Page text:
Utilities include electricity, gas, water, and trash/garbage pick-up. All or part of these may be included in the rent. If they are not, here is a list of phone numbers that will assist you:
- Ameren Illinois (gas and electricity): 1-800-755-5000
- Illinois American Water Company (water): 1-800-422-2782
Most of you will need to purchase your own telephone. Usually, a landline phone can be installed by plugging the phone into the wall. Phones can be purchased at many local stores.
Landline telephone service has a monthly fee. You will be charged a small amount for each local call and an additional amount for each long distance call. There are extra charges for calling card calls, directory assistance, operator assistance, etc. You can ask a telephone representative about special plans for people who make many long distance calls.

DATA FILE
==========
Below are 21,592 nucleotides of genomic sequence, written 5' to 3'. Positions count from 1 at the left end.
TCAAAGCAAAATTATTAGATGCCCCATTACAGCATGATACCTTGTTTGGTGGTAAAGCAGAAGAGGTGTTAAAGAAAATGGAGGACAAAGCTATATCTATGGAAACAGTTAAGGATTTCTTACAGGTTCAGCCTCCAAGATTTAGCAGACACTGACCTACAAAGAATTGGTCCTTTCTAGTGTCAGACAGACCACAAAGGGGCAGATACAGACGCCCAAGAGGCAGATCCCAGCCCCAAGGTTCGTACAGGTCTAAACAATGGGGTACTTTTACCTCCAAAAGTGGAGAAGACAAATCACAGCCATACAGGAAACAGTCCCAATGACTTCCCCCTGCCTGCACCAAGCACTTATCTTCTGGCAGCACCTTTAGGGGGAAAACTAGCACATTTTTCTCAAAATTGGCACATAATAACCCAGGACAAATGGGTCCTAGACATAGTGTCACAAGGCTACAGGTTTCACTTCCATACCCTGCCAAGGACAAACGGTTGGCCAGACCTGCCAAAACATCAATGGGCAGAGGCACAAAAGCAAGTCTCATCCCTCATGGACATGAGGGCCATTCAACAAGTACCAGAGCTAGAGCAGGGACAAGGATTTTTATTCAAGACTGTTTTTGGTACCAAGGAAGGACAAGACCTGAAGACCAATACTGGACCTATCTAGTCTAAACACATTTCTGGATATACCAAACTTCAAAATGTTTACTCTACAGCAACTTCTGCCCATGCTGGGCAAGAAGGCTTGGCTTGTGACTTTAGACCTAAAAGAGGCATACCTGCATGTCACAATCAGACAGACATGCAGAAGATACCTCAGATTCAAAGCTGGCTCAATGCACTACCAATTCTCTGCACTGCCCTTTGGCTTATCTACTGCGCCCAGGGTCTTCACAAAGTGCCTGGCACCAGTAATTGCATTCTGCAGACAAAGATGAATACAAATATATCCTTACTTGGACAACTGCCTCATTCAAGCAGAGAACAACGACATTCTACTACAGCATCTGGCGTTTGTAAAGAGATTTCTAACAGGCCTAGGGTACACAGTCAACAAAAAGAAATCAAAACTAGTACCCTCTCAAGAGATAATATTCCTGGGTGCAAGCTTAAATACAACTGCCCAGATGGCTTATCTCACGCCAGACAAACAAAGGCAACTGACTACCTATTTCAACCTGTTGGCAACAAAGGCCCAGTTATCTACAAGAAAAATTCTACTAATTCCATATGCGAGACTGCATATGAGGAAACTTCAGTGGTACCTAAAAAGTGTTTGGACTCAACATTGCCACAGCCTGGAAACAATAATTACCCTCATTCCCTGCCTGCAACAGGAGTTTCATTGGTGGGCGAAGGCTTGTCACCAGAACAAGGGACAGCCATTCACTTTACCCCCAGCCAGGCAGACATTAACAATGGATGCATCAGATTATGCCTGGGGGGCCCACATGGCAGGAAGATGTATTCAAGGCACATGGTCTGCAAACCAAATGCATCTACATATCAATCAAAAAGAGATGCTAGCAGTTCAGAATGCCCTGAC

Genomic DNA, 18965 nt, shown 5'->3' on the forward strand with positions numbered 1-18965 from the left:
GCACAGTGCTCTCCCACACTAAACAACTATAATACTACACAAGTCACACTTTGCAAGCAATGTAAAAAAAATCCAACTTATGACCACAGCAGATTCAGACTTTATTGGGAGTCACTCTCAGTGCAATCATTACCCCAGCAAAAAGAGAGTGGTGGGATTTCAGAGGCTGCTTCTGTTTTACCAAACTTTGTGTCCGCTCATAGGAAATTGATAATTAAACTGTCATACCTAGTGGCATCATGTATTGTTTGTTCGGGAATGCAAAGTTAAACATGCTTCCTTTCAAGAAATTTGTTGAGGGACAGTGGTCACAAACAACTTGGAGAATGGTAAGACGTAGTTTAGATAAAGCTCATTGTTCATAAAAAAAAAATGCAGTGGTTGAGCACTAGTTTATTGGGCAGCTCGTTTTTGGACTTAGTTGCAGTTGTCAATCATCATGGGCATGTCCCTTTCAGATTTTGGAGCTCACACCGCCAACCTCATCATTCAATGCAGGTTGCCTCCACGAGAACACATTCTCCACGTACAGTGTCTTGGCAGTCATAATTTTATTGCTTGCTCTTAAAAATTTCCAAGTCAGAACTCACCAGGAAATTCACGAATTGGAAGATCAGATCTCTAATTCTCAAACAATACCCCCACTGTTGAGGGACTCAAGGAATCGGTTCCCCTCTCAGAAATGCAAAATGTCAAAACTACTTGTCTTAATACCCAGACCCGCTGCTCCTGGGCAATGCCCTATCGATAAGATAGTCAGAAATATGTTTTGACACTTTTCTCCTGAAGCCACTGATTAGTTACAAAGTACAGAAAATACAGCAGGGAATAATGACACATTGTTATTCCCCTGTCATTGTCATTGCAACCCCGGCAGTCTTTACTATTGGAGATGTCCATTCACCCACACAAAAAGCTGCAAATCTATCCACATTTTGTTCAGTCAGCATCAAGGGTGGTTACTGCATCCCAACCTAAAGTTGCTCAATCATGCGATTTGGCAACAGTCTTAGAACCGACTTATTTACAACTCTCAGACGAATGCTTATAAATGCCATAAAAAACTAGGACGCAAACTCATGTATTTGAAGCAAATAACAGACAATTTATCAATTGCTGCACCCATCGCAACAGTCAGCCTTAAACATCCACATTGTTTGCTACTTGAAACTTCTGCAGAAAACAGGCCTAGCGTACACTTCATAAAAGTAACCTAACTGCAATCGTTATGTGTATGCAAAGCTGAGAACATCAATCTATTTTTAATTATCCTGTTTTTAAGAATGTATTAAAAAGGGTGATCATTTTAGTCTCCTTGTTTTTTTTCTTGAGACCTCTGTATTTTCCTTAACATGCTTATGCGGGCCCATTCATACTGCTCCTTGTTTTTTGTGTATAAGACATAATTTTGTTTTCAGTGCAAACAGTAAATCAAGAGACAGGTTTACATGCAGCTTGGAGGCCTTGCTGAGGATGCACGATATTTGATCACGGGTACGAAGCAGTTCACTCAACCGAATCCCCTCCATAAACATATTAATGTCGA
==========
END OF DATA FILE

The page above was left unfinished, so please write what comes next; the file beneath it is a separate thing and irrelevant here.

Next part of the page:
You will need to make a number of choices such as which local telephone service you want and which long distance. If you do not have a Social Security number, you will have to fax copies of your passport and visa papers to the telephone company.
Another option is to purchase a mobile phone. Some people have a mobile phone along with their landline telephone, while others only have a mobile phone.
Most apartment buildings have coin-operated washing machines and dryers in the building where you live or in a separate structure. In some apartments it is possible to install your own washer and dryer. There are also many laundromats in Champaign-Urbana where you can do your laundry in coin-operated machines. Most laundromats are “self-serve”, but some have attendants who will do your laundry for you for a fee. You can search online for “Laundromats in Champaign-Urbana” to find a location that is convenient for you.
Personal Property Insurance